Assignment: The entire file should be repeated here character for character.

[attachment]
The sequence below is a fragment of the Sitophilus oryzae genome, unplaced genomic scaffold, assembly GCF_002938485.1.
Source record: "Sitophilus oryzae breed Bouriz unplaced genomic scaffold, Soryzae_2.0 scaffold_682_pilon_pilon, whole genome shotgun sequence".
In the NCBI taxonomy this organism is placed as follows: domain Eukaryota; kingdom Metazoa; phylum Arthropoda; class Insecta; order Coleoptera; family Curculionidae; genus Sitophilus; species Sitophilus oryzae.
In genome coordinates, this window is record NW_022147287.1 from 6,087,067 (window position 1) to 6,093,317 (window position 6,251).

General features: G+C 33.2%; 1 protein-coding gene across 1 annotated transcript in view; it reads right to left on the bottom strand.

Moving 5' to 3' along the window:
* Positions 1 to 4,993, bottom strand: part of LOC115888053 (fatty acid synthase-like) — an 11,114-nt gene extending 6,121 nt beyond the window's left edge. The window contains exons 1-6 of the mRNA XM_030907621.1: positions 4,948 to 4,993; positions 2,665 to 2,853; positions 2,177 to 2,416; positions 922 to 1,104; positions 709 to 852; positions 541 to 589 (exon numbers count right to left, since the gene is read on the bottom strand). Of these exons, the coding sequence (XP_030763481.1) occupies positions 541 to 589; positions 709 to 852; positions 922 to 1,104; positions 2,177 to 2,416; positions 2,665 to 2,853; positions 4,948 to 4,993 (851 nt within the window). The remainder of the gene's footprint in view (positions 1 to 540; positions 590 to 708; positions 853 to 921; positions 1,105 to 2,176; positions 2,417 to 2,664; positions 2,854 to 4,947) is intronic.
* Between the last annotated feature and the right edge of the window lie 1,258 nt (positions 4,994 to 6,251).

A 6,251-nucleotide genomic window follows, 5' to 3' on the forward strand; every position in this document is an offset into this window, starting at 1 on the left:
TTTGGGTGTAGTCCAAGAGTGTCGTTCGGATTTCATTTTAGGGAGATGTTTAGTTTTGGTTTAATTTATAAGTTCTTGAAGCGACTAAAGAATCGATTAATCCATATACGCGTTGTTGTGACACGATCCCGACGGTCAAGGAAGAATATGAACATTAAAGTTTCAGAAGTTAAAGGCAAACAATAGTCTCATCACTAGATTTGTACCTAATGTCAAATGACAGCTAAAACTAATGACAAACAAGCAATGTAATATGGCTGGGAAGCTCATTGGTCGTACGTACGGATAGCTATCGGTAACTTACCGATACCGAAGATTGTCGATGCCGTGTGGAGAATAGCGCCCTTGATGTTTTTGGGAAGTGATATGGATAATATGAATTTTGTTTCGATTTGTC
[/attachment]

The sequence below is a fragment of the Sitophilus oryzae genome, unplaced genomic scaffold, assembly GCF_002938485.1.
Source record: "Sitophilus oryzae breed Bouriz unplaced genomic scaffold, Soryzae_2.0 scaffold_682_pilon_pilon, whole genome shotgun sequence".
In the NCBI taxonomy this organism is placed as follows: domain Eukaryota; kingdom Metazoa; phylum Arthropoda; class Insecta; order Coleoptera; family Curculionidae; genus Sitophilus; species Sitophilus oryzae.
In genome coordinates, this window is record NW_022147287.1 from 6,087,067 (window position 1) to 6,093,317 (window position 6,251).

General features: G+C 33.2%; 1 protein-coding gene across 1 annotated transcript in view; it reads right to left on the bottom strand.

Moving 5' to 3' along the window:
* Positions 1 to 4,993, bottom strand: part of LOC115888053 (fatty acid synthase-like) — an 11,114-nt gene extending 6,121 nt beyond the window's left edge. The window contains exons 1-6 of the mRNA XM_030907621.1: positions 4,948 to 4,993; positions 2,665 to 2,853; positions 2,177 to 2,416; positions 922 to 1,104; positions 709 to 852; positions 541 to 589 (exon numbers count right to left, since the gene is read on the bottom strand). Of these exons, the coding sequence (XP_030763481.1) occupies positions 541 to 589; positions 709 to 852; positions 922 to 1,104; positions 2,177 to 2,416; positions 2,665 to 2,853; positions 4,948 to 4,993 (851 nt within the window). The remainder of the gene's footprint in view (positions 1 to 540; positions 590 to 708; positions 853 to 921; positions 1,105 to 2,176; positions 2,417 to 2,664; positions 2,854 to 4,947) is intronic.
* Between the last annotated feature and the right edge of the window lie 1,258 nt (positions 4,994 to 6,251).

A 6,251-nucleotide genomic window follows, 5' to 3' on the forward strand; every position in this document is an offset into this window, starting at 1 on the left:
TTTGGGTGTAGTCCAAGAGTGTCGTTCGGATTTCATTTTAGGGAGATGTTTAGTTTTGGTTTAATTTATAAGTTCTTGAAGCGACTAAAGAATCGATTAATCCATATACGCGTTGTTGTGACACGATCCCGACGGTCAAGGAAGAATATGAACATTAAAGTTTCAGAAGTTAAAGGCAAACAATAGTCTCATCACTAGATTTGTACCTAATGTCAAATGACAGCTAAAACTAATGACAAACAAGCAATGTAATATGGCTGGGAAGCTCATTGGTCGTACGTACGGATAGCTATCGGTAACTTACCGATACCGAAGATTGTCGATGCCGTGTGGAGAATAGCGCCCTTGATGTTTTTGGGAAGTGATATGGATAATATGAATTTTGTTTCGATTTGTC